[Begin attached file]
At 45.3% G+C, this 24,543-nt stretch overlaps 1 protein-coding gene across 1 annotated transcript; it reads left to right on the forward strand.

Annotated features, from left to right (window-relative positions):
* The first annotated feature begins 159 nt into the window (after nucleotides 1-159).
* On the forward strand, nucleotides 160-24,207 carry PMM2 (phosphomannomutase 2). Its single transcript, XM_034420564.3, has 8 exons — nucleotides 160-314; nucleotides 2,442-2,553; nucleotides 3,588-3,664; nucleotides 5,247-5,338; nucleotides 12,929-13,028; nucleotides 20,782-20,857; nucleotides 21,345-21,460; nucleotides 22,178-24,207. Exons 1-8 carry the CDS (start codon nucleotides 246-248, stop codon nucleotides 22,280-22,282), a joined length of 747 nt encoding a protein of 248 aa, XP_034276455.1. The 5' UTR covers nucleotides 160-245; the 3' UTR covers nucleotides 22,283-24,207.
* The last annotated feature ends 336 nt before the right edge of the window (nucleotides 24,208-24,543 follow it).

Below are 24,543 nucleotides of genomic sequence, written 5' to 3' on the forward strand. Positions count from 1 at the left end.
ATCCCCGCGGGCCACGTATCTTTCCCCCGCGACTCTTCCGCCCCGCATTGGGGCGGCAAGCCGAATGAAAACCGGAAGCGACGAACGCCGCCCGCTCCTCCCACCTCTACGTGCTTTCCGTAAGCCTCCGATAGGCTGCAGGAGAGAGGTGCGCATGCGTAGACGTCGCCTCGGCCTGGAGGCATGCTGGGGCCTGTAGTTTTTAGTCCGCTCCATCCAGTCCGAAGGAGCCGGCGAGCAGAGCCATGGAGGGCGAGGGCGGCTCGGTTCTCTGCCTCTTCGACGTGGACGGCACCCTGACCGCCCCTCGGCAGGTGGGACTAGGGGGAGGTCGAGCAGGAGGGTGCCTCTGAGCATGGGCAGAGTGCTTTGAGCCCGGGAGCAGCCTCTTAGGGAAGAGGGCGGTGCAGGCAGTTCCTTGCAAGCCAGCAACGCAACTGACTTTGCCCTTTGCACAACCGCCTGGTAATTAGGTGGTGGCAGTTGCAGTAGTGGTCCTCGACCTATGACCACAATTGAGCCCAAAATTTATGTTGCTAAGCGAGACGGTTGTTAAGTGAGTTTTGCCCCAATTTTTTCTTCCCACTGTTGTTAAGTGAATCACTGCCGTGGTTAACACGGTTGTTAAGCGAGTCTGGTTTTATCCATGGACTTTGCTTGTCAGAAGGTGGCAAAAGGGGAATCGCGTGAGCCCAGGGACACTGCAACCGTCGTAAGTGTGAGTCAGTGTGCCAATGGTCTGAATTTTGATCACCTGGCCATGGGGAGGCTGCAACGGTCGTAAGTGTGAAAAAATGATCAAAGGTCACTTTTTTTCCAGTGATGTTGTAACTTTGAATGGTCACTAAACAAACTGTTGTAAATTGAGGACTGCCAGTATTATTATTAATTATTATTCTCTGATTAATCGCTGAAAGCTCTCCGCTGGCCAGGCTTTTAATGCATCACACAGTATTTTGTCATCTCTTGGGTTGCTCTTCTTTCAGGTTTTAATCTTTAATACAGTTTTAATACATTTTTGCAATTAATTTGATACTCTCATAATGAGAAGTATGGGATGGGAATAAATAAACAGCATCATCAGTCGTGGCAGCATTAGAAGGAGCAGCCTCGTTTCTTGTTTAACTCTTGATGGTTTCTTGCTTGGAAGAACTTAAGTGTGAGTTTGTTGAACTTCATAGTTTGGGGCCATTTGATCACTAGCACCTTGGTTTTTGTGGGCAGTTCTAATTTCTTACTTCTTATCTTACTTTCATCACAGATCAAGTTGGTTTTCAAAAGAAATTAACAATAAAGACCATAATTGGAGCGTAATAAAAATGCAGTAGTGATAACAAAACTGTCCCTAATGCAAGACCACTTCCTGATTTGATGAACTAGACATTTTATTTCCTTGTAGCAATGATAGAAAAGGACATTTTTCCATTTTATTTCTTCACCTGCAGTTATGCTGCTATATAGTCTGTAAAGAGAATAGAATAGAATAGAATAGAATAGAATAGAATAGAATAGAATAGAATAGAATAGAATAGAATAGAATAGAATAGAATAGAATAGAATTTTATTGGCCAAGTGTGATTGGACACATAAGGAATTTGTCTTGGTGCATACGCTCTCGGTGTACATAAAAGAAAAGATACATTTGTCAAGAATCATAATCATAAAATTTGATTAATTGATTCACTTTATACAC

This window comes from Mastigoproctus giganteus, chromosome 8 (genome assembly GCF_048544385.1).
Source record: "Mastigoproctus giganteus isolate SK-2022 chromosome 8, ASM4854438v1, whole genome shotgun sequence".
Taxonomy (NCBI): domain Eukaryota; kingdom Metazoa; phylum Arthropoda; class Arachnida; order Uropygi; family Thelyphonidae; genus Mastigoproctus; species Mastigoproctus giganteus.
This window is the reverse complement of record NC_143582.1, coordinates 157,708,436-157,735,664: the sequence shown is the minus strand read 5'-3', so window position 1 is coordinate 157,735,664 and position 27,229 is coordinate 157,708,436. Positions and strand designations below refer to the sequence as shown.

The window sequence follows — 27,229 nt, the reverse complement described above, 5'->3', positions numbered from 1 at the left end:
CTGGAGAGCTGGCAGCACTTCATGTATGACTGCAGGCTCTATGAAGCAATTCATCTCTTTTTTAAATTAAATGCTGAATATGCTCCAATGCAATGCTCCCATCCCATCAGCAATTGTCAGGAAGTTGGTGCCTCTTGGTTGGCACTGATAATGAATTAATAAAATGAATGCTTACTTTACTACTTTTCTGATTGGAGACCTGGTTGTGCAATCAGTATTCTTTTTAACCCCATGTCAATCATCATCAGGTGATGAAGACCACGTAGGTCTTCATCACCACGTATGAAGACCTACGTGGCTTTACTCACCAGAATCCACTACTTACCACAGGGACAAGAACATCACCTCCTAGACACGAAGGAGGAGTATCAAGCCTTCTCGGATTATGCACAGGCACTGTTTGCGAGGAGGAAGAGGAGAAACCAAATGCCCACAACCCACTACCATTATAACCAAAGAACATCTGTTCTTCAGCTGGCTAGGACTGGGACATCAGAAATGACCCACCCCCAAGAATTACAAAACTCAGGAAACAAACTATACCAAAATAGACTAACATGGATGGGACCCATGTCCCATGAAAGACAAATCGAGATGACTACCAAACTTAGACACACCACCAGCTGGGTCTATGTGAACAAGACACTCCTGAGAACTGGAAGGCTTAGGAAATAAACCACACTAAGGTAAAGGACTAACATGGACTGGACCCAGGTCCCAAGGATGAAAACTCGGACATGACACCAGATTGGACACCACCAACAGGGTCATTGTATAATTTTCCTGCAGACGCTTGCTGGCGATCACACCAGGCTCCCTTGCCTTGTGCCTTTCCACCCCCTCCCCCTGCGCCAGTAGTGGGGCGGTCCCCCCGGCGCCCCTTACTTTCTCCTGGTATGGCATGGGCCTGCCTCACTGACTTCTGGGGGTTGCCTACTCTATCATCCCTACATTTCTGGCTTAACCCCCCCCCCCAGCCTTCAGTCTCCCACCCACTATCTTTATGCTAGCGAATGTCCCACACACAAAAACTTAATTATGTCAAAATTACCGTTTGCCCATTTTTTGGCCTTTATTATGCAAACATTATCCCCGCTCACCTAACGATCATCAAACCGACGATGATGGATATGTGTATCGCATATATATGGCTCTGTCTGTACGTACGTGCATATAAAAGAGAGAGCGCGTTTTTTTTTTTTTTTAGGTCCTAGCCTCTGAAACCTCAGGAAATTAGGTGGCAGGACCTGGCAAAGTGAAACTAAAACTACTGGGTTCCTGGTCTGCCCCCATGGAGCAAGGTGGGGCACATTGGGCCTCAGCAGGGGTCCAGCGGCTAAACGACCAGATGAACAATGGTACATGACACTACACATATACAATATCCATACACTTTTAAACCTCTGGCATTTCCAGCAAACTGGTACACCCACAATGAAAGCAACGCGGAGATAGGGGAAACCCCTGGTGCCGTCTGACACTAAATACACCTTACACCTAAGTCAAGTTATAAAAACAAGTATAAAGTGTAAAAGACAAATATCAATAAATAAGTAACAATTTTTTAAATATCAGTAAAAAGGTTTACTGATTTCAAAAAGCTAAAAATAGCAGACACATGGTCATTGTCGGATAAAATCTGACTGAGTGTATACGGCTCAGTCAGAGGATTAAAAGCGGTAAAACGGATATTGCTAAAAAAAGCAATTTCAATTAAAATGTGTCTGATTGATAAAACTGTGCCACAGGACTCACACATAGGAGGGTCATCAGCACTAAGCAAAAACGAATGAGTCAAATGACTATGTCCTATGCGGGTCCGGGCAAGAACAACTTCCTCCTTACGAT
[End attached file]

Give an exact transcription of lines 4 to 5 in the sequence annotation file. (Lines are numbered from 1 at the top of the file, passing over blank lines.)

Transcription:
* On the forward strand, nucleotides 160-24,207 carry PMM2 (phosphomannomutase 2). Its single transcript, XM_034420564.3, has 8 exons — nucleotides 160-314; nucleotides 2,442-2,553; nucleotides 3,588-3,664; nucleotides 5,247-5,338; nucleotides 12,929-13,028; nucleotides 20,782-20,857; nucleotides 21,345-21,460; nucleotides 22,178-24,207. Exons 1-8 carry the CDS (start codon nucleotides 246-248, stop codon nucleotides 22,280-22,282), a joined length of 747 nt encoding a protein of 248 aa, XP_034276455.1. The 5' UTR covers nucleotides 160-245; the 3' UTR covers nucleotides 22,283-24,207.
* The last annotated feature ends 336 nt before the right edge of the window (nucleotides 24,208-24,543 follow it).